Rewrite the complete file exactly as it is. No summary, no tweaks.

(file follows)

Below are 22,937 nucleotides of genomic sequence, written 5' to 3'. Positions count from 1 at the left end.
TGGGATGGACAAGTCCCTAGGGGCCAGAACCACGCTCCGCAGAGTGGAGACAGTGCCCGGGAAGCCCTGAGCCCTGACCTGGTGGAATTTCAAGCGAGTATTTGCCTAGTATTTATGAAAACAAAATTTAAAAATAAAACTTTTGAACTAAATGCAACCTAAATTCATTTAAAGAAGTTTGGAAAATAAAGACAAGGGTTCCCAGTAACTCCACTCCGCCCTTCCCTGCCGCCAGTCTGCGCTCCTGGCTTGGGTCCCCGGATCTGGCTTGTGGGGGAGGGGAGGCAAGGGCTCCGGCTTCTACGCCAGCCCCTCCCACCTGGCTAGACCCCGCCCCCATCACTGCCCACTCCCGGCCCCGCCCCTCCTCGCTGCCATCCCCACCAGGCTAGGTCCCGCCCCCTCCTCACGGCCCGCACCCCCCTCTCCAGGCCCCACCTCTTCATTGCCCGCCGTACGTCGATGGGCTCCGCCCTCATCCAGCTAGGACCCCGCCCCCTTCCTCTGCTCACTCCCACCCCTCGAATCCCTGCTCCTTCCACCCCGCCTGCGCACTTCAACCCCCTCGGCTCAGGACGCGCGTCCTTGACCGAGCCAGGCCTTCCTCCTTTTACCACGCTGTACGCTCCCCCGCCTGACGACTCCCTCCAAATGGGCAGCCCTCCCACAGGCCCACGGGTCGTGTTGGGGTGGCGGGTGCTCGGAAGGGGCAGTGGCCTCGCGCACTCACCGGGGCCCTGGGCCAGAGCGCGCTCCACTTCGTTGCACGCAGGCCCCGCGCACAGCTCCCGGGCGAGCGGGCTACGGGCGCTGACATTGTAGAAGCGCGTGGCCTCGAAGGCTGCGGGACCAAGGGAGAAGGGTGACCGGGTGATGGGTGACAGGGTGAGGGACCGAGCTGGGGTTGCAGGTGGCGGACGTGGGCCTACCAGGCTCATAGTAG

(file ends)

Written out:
Below are 22,937 nucleotides of genomic sequence, written 5' to 3'. Positions count from 1 at the left end.
TGGGATGGACAAGTCCCTAGGGGCCAGAACCACGCTCCGCAGAGTGGAGACAGTGCCCGGGAAGCCCTGAGCCCTGACCTGGTGGAATTTCAAGCGAGTATTTGCCTAGTATTTATGAAAACAAAATTTAAAAATAAAACTTTTGAACTAAATGCAACCTAAATTCATTTAAAGAAGTTTGGAAAATAAAGACAAGGGTTCCCAGTAACTCCACTCCGCCCTTCCCTGCCGCCAGTCTGCGCTCCTGGCTTGGGTCCCCGGATCTGGCTTGTGGGGGAGGGGAGGCAAGGGCTCCGGCTTCTACGCCAGCCCCTCCCACCTGGCTAGACCCCGCCCCCATCACTGCCCACTCCCGGCCCCGCCCCTCCTCGCTGCCATCCCCACCAGGCTAGGTCCCGCCCCCTCCTCACGGCCCGCACCCCCCTCTCCAGGCCCCACCTCTTCATTGCCCGCCGTACGTCGATGGGCTCCGCCCTCATCCAGCTAGGACCCCGCCCCCTTCCTCTGCTCACTCCCACCCCTCGAATCCCTGCTCCTTCCACCCCGCCTGCGCACTTCAACCCCCTCGGCTCAGGACGCGCGTCCTTGACCGAGCCAGGCCTTCCTCCTTTTACCACGCTGTACGCTCCCCCGCCTGACGACTCCCTCCAAATGGGCAGCCCTCCCACAGGCCCACGGGTCGTGTTGGGGTGGCGGGTGCTCGGAAGGGGCAGTGGCCTCGCGCACTCACCGGGGCCCTGGGCCAGAGCGCGCTCCACTTCGTTGCACGCAGGCCCCGCGCACAGCTCCCGGGCGAGCGGGCTACGGGCGCTGACATTGTAGAAGCGCGTGGCCTCGAAGGCTGCGGGACCAAGGGAGAAGGGTGACCGGGTGATGGGTGACAGGGTGAGGGACCGAGCTGGGGTTGCAGGTGGCGGACGTGGGCCTACCAGGCTCATAGTAG